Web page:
One well known electric vehicle (EV) benefit is that EVs don’t produce tailpipe emissions from directly burning fossil fuels — emissions that contribute to climate change and harmful air pollution. There are others, though, like creating less noise pollution — because electric motors are very quiet, especially compared to internal combustion engines and their exhaust systems.
With gas/diesel vehicles, it doesn’t help matters that some owners get modified mufflers that are louder than their stock counterparts. Driving a very loud vehicle seems to be preferable for some machismo males, but can be very irritating to everyone else.
While noise pollution might seem a trivial consideration to many, and it is compared with climate change, vehicle noise is more than a nuisance. Various research papers point to a raft of negative impacts: “The consequences of the constant urban rumble extend beyond childhood. Numerous studies have linked noise pollution to increased anxiety, depression, high blood pressure, heart disease, and stroke.”
A 2015 research paper of 3,300 people found that it can have mental-emotional effects as well. “Our results suggest that exposure to residential road traffic noise increases the risk of depressive symptoms,” the researchers write.
A national health interview survey of over 19,000 Germans also found a link between noise pollution and mental health issues. “After adjusting for covariates (sociodemographic factors, chronic disease, and social support), both men and women who reported high overall noise annoyance showed more than doubled odds of impaired mental health compared to those who were not annoyed. The odds of impaired mental health in the highest noise annoyance category from road traffic and neighbours were also significantly increased. These findings indicate that high noise annoyance is associated with impaired mental health and that this association can vary with the source of environmental noise.”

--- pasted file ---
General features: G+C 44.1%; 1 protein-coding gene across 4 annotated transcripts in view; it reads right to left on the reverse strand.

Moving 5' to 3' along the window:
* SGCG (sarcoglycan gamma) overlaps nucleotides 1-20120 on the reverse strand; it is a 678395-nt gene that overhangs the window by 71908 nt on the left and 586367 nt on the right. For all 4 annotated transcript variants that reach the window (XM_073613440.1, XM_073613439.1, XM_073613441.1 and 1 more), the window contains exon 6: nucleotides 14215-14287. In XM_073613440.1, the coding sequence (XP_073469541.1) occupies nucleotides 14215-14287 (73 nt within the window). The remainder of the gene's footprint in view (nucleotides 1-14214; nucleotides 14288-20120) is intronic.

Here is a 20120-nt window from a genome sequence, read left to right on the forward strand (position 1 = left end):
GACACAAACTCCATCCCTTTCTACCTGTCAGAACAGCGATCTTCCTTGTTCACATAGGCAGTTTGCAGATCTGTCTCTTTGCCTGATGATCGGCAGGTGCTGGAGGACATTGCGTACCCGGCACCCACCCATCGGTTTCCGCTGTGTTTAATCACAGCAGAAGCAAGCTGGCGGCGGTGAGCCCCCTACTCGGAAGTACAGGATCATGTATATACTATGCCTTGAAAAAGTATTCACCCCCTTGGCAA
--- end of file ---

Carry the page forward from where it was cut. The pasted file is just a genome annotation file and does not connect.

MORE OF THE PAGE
Data from over 14,000 people was used in a study of noise pollution and atrial fibrillation, an irregular and/or rapid heartbeat which can increase heart failure and stroke risk. The researchers concluded the following: “In summary, the current study describes a significant association between noise and the arrhythmia AF. Although hypotheses about the emotional reactions and the development of arrhythmia are reasonable, this is to our knowledge the first paper to show an association between annoyance and AF.”
Noise pollution results in higher stress, which can aggravate existing health conditions. In a study of aviation noise and potential impacts, the researchers went into much greater detail about the connection: “According to the noise reaction model, two principal pathways are relevant for the development of adverse health effects of noise . These refer to the ‘direct’ and the ‘indirect’ arousal and activation of the organism. The ‘direct’ pathway is determined by the instantaneous interaction of the acoustic nerve with different structures of the central nervous system. The ‘indirect’ pathway refers to the cognitive perception of the sound, its cortical activation and related emotional responses such as annoyance. Both, noise level and noise annoyance have been shown to be associated with cardiovascular disorders. Both reaction chains may initiate physiological stress reactions.”
Researchers in India have found that vehicle traffic is one of the main contributors to noise pollution. “The most important factors raising noise pollution in urban areas are vehicular traffic, railway and air traffic [5,6]. Vehicular traffic contributes to about 55% of the total urban noise [7-9].”